The artist’s journey is never a straight path, there are countless twists and turns. Shane and I begin a new dialogue about the life of the artist and the creative process. There is always so much to ask Shane about his studio process and how he continues to be inspired to make work. We thought to share this new discussion and a series of paintings that initially began in 1989 as charcoal drawings called the “Numbers” series. Last year, Shane revisited this body of work and then started making oil paintings. This series in oil is now referred to as “The Counting of Days”, it’s an intriguing body of work based on humanity and life itself.
“The Life of the Artist and the Creative Process”
A Conversation between the studio manager (Victoria Chapman) and Shane Guffogg.
I would like to begin by sharing some text Hegel wrote in the Phenomenology of Spirit, (1807). This book was written to inspire philosophical stimulation. I found the chapter on consciousness: “Sense-Certainty: or the ‘This’ and ‘Meaning’ quite fascinating. It discusses that to be creative, one needs to have a sense of consciousness; to focus on the here and now before commenting or even interpreting on surroundings. You have created many paintings that lead into this idea, one such, 2015, “What if Everything That was Is, And Everything That Is Never Was.” From my research, it seems Cezanne spent a great deal of his life by himself, being in nature painting Mount Victorie. But first, the great artist needed to understand his existence experiencing the here and now.
What do you have to say about consciousness and the here and now?
Shane Guffogg: You are coming out of your corner with a big, left hook type of question! The title of the painting that you quote is an interesting story. As I was working on that painting, trying to create subtle transitions of hues that were almost invisible but giving enough information to show the viewer what is there, the title popped into my mind, seemingly from nowhere. I wasn’t thinking about what the title should be or what the painting was saying, but it was the subtle tones that influenced my mind to summon that idea; an idea that all that has ever been, is present in each moment, and the moment, or as I like to call it, the now, is just that. It has no past or future. It is a seemingly impossible thing to comprehend as this idea of everything being nothing and nothing being everything counters each other. But, when I can just be in the moment, then it makes perfect sense.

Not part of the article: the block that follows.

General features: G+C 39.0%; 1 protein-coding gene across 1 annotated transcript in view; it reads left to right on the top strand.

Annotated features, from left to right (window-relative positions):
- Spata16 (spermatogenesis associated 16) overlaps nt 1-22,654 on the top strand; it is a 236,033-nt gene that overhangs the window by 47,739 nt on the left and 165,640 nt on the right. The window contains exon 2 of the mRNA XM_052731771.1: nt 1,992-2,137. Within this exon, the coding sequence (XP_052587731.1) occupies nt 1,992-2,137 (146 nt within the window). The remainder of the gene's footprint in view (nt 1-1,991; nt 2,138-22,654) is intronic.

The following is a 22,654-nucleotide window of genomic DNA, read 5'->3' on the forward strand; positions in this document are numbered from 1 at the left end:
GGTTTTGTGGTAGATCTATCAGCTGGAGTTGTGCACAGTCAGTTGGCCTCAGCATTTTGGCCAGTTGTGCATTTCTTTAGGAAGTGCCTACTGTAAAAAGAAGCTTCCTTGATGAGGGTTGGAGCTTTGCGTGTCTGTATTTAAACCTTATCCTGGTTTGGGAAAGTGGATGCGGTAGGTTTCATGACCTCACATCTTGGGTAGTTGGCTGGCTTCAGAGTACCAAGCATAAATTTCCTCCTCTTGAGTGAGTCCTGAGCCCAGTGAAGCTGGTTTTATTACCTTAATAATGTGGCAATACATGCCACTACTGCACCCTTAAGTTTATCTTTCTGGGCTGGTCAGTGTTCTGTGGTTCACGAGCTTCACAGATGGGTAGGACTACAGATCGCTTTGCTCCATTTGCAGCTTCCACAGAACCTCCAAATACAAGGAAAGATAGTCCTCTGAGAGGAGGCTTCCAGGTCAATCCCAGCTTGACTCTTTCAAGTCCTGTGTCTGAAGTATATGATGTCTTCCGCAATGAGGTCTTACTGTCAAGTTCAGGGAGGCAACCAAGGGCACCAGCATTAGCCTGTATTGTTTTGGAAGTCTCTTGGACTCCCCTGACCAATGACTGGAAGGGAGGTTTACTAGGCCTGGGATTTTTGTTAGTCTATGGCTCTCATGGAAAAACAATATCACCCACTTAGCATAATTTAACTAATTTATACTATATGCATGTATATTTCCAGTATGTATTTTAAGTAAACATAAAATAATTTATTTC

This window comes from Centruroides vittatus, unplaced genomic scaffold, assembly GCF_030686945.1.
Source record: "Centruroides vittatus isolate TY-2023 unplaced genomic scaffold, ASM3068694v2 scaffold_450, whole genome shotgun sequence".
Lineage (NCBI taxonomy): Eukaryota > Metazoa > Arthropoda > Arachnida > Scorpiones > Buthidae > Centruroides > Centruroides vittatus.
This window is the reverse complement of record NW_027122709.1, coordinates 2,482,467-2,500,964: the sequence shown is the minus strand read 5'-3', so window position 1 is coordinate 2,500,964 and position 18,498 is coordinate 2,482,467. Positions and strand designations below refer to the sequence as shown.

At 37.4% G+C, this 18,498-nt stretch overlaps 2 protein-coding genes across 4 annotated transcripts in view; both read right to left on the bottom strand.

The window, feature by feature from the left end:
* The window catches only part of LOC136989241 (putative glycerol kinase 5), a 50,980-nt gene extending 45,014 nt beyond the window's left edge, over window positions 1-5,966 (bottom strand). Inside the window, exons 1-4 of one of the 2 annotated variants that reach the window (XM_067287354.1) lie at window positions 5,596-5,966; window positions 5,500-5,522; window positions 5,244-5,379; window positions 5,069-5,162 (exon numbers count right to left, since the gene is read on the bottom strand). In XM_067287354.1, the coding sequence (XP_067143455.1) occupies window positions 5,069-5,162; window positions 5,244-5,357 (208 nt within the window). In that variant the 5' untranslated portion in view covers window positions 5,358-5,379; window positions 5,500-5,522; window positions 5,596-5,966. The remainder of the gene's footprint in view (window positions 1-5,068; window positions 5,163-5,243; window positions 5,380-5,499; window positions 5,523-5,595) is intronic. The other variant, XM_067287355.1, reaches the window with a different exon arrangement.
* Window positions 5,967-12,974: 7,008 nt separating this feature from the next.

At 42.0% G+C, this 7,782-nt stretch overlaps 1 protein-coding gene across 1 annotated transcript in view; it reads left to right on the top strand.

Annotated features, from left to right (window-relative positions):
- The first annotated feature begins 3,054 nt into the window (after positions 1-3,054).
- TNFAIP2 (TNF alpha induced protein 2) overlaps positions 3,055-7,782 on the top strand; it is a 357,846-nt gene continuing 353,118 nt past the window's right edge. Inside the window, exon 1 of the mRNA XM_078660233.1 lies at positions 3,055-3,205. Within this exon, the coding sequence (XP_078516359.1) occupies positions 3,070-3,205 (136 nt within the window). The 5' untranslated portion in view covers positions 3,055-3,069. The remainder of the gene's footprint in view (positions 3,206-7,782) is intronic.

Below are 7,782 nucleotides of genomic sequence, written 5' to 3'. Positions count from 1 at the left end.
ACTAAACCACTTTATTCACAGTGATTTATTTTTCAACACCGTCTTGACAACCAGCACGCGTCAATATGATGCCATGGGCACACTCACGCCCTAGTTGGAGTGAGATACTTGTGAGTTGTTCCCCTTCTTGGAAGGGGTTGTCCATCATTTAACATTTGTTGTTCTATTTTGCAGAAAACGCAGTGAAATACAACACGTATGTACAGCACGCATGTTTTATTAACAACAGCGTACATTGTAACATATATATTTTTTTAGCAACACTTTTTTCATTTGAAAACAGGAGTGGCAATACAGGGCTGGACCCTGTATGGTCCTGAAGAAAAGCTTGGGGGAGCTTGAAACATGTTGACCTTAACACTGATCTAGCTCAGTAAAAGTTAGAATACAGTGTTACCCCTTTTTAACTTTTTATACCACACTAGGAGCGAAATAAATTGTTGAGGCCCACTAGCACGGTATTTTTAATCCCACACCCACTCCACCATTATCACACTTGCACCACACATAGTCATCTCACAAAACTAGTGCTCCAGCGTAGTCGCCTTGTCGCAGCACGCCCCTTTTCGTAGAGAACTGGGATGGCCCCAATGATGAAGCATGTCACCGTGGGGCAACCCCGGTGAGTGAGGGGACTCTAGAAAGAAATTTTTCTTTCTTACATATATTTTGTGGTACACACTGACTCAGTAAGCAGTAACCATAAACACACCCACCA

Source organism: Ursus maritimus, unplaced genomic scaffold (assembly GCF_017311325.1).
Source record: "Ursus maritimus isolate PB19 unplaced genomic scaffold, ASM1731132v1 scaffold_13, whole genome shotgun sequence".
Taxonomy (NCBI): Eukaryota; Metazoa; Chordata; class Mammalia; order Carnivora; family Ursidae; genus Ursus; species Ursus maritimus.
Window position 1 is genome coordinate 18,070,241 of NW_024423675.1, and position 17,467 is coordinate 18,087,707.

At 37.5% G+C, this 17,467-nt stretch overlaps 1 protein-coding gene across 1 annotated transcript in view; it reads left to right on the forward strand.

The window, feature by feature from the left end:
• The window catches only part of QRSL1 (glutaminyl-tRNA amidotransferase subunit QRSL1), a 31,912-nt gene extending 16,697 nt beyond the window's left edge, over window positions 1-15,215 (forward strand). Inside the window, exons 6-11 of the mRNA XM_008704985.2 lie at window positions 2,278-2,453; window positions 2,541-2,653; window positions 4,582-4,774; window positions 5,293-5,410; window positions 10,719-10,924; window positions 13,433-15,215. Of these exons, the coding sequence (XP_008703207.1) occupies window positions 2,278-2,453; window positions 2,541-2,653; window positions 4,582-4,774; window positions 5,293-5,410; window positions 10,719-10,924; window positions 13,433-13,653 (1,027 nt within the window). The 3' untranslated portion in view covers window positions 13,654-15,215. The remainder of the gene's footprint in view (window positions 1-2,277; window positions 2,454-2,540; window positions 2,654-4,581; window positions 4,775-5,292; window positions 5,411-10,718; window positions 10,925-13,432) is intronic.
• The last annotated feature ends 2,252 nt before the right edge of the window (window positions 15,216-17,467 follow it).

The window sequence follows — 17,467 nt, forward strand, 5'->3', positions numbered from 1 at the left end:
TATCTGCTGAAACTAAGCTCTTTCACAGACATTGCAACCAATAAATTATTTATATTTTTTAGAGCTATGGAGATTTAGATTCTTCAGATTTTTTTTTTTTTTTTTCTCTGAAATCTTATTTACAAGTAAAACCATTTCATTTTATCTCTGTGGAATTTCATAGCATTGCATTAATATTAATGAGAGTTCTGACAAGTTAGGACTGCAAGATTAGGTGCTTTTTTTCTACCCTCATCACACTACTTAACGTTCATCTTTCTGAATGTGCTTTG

As for Cezanne and his need to be alone, I think it is true for some artists, but I can’t say for all. Creating is very personal and in my case requires quiet, uninterrupted space, just like when we have our quiet thoughts. They need to be private. There is an innate silence in my work that I think comes from creating in solitude.
Another work you began in 1989 in charcoal on paper and recently returned to in pastel for the 2020 exhibition, “The Path of Light” at Casa Regis: Center for Culture and Contemporary Art, Italy, was the “Counting of Days.” This came about because you were creating site specific work for the 17th century building, former monastery, and the exhibition was to be opened on December 24 during the Winter Equinox.
Tell me about the progress of the “Counting of Days” series from 1998 to the present and how you moved from works on paper to oil on canvas to further develop this visual language.